NiV M, F, G and N protein-containing VLPs consistent in size and morphology to the parental virus have also been reported in a previous study which evaluated protein-protein interaction that facilitate VLP formation . However, in that study, most of the particle-incorporated NiV F protein was predominantly in the uncleaved precursor form. This finding is clearly distinct from ours since our VLPs contained substantial amounts of cleaved F protein, and this may have been related to ratios of the interacting proteins expressed in 293T transfected cells. In a recent study of NDV VLPs , the particle-incorporated proteins were reported to have virus-like protein ratios, but the F protein remained in its precursor form because the cleavage site required to produce the fusion competent form was mutated by design. What effect a VLP-incorporated non-fusogenic F protein may have, relative to the fusogenic form, on the level and quality of VLP-induced immune response is not clear at present since difference in immunogenicity between fusion-competent and fusion-defective VLPs has not been experimentally evaluated so far. However, a recent report suggests that viral fusogenic membrane glycoproteins may enhance vaccine potency .
Immunogold labeling of our unfixed NiV VLPs confirmed that the surface proteins in our VLPs were functionally assembled and they were biologically active (Figure 2E). We could deduce the presence of biologically active G and F proteins on the VLP surface by the fact that they were able to induce the formation of syncytia in 293 cells (Figure 4); this is a process that requires the interaction of both the surface glycoproteins, the attachment protein G, and the fusion competent F protein, when they come in contact with the cognate receptor-bearing cells. Formation of syncytia or multinucleated cells in replication competent enveloped viruses, especially paramyxoviruses, is induced by a process that is described as “fusion from within”, and it can be blocked or neutralized by prior treatment of the virus with specific antisera. In contrast, “fusion from without” is induced by non-replicating viruses at high multiplicities of infection, and it too can be blocked by pretreatment with virus-specific antibodies (, and references therein; ). Our non-replicating particles likewise induced syncytia formation in 293 cells that could be neutralized with NiV-specific antibodies (Figure 4). To our knowledge, this is the first study describing fusion from without induced by VLPs of any paramyxovirus, or any other enveloped viruses, although it has been described for the VLPs of the non-enveloped rotavirus . The mechanism(s) of fusion from without is not clear but two models have been proposed , ; one proposes that particles connecting adjacent cells effectively promote fusion between them, and the other is that when particles decorated with the surface glycoproteins fuse with the target cell membrane, the glycoprotein complexes diffuse freely in the lipid bilayer, and mimic fusion from within. The type of VLP-induced syncytia formation and eventual cell death is also not known. We are in the process of investigating it.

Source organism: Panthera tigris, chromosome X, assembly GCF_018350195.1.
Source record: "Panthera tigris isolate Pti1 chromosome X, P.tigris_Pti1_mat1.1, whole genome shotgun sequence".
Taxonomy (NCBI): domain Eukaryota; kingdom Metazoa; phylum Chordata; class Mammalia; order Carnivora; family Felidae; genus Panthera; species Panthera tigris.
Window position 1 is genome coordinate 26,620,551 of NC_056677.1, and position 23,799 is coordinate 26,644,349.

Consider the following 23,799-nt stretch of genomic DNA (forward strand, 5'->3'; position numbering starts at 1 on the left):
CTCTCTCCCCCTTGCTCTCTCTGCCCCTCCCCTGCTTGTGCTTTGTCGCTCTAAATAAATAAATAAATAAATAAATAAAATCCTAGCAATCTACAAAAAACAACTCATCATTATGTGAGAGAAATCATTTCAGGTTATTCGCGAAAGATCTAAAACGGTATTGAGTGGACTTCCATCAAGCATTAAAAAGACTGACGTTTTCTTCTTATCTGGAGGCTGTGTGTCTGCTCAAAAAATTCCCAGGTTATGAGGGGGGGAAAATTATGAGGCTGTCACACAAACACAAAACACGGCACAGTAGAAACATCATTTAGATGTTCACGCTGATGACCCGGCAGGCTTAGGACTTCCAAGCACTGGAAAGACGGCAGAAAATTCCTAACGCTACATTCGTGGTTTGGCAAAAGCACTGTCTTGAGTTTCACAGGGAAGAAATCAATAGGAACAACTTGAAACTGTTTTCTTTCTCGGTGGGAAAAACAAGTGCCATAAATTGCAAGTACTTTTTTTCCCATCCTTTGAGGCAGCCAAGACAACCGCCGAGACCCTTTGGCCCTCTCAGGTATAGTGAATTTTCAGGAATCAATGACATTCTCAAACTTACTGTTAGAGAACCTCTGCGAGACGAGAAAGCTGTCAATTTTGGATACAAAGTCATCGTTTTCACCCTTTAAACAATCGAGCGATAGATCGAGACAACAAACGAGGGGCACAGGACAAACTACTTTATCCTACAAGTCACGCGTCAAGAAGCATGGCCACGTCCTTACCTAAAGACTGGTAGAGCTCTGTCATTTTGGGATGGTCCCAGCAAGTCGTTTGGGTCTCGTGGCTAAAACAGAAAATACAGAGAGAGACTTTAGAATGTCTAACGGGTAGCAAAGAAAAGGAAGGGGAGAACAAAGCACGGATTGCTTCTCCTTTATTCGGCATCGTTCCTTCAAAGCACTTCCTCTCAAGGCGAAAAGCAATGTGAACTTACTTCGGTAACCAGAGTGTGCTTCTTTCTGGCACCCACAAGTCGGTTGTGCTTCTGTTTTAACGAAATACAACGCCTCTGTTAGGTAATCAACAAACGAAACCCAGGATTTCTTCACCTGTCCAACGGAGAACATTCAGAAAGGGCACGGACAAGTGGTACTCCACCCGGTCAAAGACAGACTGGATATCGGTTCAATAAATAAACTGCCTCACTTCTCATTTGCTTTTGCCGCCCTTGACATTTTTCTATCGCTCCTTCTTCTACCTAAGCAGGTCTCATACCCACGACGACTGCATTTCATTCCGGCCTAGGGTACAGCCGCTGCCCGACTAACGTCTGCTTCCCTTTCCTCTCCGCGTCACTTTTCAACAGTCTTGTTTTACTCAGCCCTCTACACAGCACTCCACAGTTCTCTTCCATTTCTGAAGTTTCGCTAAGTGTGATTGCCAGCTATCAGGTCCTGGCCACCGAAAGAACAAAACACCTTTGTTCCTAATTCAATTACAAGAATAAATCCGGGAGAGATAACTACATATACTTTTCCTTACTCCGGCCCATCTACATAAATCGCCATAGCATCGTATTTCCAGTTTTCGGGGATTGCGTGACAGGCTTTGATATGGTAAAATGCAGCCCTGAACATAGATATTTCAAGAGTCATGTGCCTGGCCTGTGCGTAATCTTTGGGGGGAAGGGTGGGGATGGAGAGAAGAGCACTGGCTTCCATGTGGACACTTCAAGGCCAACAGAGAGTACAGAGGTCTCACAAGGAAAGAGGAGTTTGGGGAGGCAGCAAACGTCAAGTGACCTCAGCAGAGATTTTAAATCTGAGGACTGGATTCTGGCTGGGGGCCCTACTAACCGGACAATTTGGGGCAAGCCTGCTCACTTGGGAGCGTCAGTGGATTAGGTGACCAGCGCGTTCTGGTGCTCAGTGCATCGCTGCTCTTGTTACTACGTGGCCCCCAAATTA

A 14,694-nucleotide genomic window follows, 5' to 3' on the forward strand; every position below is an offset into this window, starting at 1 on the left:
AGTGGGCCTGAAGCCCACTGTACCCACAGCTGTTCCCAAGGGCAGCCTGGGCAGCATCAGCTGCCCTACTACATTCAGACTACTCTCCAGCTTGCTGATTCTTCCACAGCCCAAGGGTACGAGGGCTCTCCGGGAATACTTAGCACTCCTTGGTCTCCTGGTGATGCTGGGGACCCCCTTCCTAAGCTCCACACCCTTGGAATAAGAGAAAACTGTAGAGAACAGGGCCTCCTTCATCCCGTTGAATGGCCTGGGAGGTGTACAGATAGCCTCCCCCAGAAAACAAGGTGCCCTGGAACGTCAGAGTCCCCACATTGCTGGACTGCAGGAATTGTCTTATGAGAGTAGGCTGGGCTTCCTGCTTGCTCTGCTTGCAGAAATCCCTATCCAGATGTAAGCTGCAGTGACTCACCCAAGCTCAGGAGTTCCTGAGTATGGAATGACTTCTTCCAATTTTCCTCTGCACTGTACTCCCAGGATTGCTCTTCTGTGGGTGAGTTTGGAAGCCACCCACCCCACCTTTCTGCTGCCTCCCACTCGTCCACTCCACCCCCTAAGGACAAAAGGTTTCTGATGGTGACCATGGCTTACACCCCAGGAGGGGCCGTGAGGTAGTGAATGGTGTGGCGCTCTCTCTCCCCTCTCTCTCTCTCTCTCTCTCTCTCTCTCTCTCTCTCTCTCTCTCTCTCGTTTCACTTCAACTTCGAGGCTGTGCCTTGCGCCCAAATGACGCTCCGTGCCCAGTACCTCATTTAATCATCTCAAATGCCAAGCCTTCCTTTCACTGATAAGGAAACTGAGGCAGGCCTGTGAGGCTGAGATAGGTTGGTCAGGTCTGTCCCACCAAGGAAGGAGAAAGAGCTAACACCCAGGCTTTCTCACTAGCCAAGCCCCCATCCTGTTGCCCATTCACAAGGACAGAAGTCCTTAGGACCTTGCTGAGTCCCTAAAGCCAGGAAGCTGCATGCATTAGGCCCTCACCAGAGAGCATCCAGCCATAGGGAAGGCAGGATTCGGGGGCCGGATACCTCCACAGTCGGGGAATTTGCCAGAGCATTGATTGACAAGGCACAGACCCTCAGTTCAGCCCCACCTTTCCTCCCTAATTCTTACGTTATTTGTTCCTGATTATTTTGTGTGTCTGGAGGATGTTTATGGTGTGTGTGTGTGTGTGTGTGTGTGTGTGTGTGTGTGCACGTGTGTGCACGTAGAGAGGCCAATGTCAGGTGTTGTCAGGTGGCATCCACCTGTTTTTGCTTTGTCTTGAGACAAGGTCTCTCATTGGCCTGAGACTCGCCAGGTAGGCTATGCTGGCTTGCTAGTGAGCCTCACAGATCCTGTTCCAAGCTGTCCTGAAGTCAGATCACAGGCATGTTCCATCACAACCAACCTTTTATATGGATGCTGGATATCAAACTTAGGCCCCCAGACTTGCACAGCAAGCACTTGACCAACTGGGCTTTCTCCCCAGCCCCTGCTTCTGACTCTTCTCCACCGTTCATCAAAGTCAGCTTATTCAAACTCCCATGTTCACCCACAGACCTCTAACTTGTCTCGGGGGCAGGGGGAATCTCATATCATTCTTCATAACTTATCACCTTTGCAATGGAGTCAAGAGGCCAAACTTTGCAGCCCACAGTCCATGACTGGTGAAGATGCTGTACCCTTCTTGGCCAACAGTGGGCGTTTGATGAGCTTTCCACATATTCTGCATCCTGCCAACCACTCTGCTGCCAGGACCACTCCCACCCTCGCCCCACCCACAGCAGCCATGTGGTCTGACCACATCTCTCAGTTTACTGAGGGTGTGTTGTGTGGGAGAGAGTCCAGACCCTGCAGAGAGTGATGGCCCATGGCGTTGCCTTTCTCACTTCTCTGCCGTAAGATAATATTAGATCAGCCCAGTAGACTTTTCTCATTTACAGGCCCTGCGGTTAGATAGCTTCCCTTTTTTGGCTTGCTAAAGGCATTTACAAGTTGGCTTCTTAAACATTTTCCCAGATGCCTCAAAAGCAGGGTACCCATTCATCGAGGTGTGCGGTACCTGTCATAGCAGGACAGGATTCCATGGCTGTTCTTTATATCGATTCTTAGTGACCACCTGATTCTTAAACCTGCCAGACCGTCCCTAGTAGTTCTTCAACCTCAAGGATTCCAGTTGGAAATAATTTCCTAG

Neutralizing antibody response is the critical correlate of protection mediated by prophylactic vaccines ,  and native VLPs promise to be highly effective prophylactic vaccines for paramyxoviruses like NiV, and others like NDV and measles where neutralizing immune response is known to play a pivotal role in protection against disease , , , . Our VLPs were highly effective immunogens, and all, especially in the three higher treatment groups produced high levels of response by day 35 (Figures 5A). Importantly, NiV VLPs were able to induce neutralizing antibodies. This response was clearly dose-dependent (Figure 5B). All ten mice receiving a primary inoculation of 7 or 14 µg VLPs (subgroup C and D) were able to produce such response; but even of those animals that received a first dose of only 3.5 or 1.75 ug/mouse (treatment group B and A respectively), 3 of 5 and 1 of 5 produced neutralizing antibodies. Neutralization antibody response was first seen on day 28, and increasing titers were seen in some animals within a week of it; we believe that this response, induced by our non-replicating and potentially safe particles, formulated without adjuvant, compares favorably with the levels of such response induced at an equivalent time point by some replication competent pseudotype viruses .